University of agribusiness and rural development, UARD Jubilee International Scientific Conference

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The Effect of Aquaculture Facility on the Bacterial Levels of Seawater of Sigacik Bay, Izmir, Turkey
Fatma Arik Colakoglu, Ibrahim Ender Kunili, Hasan Basri Ormanci, Fikret Cakir, Ali Ismen

Last modified: 2018-02-13


The aim of this study was to determine the changes of microbiological quality of seawater affected by an aquaculture facility, found in Sigacik Bay, Izmir, TURKEY. For this purpose, water samples from the center of the facility (center of 10 fish cages) were collected monthly from August 2007 to April 2009. There were two reference sampling stations, which are found offshore, and seashore of Sigacik Bay used for comparing data. Water sampling was performed via Nansen Water Sampling Bottle from 2 m (surface) and 40 - 60 m (deep waters, above sediment approx. 1 – 2 m). Pseudomonas sp., Enterobactericea sp., Vibrio sp. and total aerobic bacteria (marine origin) counts were determined in water samples. According to findings, samples taken from facility station have shown slightly higher bacterial levels in comparison with reference samples. Highest total aerobic bacteria count determined as 6.4 Log cfu/ml in surface water of facility station in September 2007. Highest Pseudomonas sp. and Enterobacteria sp. counts determined in surface waters of facility station as 5 and 3.26 Log cfu/ml in August 2007 and December 2007, respectively. Vibrio sp. counts were found to be higher levels in reference stations than facility station. Highest count of Vibrio sp. was determined as 3.51 Log cfu/ml in seashore reference samples. In general, all bacteria groups have shown similar fluctuation and there is no obvious differences was determined between facility and reference samples (in deep and surface water samples). In conclusion, it was determined that aquaculture facility found in Sigacik Bay, İzmir, Turkey do not affect the bacterial loads of seawater of the bay.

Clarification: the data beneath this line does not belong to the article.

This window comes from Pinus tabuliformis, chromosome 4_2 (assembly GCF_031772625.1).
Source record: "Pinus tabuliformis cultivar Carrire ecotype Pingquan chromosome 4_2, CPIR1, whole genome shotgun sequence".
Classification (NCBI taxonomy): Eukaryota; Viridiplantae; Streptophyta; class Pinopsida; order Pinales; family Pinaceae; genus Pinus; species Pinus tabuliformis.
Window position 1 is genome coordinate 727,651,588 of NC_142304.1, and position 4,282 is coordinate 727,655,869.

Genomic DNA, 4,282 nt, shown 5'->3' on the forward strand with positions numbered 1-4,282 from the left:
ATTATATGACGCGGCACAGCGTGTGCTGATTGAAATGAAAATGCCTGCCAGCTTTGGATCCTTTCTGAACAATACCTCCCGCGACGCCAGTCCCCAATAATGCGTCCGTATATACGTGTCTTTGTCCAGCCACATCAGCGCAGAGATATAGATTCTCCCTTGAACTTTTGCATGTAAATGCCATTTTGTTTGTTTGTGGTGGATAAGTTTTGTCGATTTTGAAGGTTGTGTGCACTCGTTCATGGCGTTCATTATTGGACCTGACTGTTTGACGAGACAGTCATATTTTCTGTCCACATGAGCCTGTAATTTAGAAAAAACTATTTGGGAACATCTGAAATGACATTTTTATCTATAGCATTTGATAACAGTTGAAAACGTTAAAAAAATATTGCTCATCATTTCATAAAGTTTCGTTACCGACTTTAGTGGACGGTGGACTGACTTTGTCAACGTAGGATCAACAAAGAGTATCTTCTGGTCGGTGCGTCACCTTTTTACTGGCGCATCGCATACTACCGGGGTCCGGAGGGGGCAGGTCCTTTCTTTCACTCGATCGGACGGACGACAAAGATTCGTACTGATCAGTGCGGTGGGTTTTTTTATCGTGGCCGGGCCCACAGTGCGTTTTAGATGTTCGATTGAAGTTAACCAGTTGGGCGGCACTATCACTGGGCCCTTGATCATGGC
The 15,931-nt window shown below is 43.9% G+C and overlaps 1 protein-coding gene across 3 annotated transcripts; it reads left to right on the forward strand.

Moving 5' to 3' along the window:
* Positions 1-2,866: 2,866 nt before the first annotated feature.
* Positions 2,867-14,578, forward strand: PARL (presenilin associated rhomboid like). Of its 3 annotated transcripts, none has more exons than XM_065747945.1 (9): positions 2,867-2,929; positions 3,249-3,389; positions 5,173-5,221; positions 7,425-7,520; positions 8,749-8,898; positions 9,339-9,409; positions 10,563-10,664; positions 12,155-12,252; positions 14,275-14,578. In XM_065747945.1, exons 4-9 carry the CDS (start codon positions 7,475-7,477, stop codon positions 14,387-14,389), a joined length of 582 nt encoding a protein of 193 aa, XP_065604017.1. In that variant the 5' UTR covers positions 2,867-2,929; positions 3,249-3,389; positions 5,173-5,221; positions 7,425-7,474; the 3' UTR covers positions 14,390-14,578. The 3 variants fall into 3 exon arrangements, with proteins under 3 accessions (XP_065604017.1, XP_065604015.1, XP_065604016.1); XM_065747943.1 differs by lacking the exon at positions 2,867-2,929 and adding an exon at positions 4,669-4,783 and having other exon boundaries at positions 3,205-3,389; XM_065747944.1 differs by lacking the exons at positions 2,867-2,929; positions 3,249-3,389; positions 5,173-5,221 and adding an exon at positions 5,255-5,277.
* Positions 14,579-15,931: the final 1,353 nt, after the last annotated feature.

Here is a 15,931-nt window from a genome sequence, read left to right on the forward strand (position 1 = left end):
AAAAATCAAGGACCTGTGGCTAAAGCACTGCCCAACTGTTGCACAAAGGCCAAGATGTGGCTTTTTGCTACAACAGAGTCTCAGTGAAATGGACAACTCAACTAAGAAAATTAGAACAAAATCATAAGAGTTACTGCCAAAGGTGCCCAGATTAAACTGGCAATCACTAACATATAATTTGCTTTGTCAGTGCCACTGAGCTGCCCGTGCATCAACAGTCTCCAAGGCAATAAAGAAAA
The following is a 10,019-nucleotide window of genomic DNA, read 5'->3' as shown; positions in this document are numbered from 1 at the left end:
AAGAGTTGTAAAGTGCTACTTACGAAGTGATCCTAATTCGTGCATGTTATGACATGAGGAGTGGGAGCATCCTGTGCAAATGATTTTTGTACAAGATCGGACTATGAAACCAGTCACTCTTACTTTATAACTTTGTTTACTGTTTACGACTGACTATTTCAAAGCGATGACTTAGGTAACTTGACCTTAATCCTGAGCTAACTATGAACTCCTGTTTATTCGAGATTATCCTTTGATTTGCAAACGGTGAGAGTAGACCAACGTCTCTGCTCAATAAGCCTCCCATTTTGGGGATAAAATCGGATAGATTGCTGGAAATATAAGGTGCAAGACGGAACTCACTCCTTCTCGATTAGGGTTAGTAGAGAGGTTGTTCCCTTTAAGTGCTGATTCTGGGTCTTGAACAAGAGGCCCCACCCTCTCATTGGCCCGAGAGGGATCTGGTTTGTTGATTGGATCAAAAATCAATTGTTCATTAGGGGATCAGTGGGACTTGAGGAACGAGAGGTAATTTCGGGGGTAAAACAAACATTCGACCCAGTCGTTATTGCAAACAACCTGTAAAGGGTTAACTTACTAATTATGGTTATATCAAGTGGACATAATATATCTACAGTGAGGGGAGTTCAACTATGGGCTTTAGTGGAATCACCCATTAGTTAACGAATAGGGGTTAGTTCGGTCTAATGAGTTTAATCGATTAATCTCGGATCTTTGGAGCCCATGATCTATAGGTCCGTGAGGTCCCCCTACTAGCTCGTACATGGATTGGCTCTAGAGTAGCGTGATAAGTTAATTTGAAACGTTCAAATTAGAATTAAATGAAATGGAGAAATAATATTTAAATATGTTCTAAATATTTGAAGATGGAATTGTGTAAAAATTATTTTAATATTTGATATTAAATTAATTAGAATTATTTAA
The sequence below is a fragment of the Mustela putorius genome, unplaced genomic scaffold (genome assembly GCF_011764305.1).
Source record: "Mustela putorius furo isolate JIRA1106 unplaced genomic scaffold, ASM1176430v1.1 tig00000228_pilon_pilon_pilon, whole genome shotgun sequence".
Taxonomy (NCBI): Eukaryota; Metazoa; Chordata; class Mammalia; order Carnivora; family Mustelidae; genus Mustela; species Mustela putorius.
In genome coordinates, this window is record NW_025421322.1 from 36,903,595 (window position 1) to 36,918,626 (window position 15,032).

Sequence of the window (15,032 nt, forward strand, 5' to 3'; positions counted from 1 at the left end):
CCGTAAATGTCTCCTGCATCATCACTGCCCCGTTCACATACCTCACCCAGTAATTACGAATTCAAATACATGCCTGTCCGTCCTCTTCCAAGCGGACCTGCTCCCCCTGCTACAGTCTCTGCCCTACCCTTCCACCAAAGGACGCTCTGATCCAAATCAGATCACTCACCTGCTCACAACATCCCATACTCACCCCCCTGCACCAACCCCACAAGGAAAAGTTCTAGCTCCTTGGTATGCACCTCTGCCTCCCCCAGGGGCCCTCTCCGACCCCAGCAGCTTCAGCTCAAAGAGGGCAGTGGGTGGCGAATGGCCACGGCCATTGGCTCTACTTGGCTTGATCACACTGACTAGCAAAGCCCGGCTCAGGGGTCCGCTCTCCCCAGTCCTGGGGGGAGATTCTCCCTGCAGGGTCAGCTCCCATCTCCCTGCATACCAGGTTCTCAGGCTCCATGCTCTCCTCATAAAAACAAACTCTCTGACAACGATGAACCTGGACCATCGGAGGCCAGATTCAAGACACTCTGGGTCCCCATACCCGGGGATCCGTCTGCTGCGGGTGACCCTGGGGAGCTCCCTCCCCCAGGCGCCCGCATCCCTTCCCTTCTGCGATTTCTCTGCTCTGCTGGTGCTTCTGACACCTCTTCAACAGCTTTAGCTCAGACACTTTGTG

Aegean Sea, aquaculture, Sigacik Bay, bacterial load, bacterial pollution.

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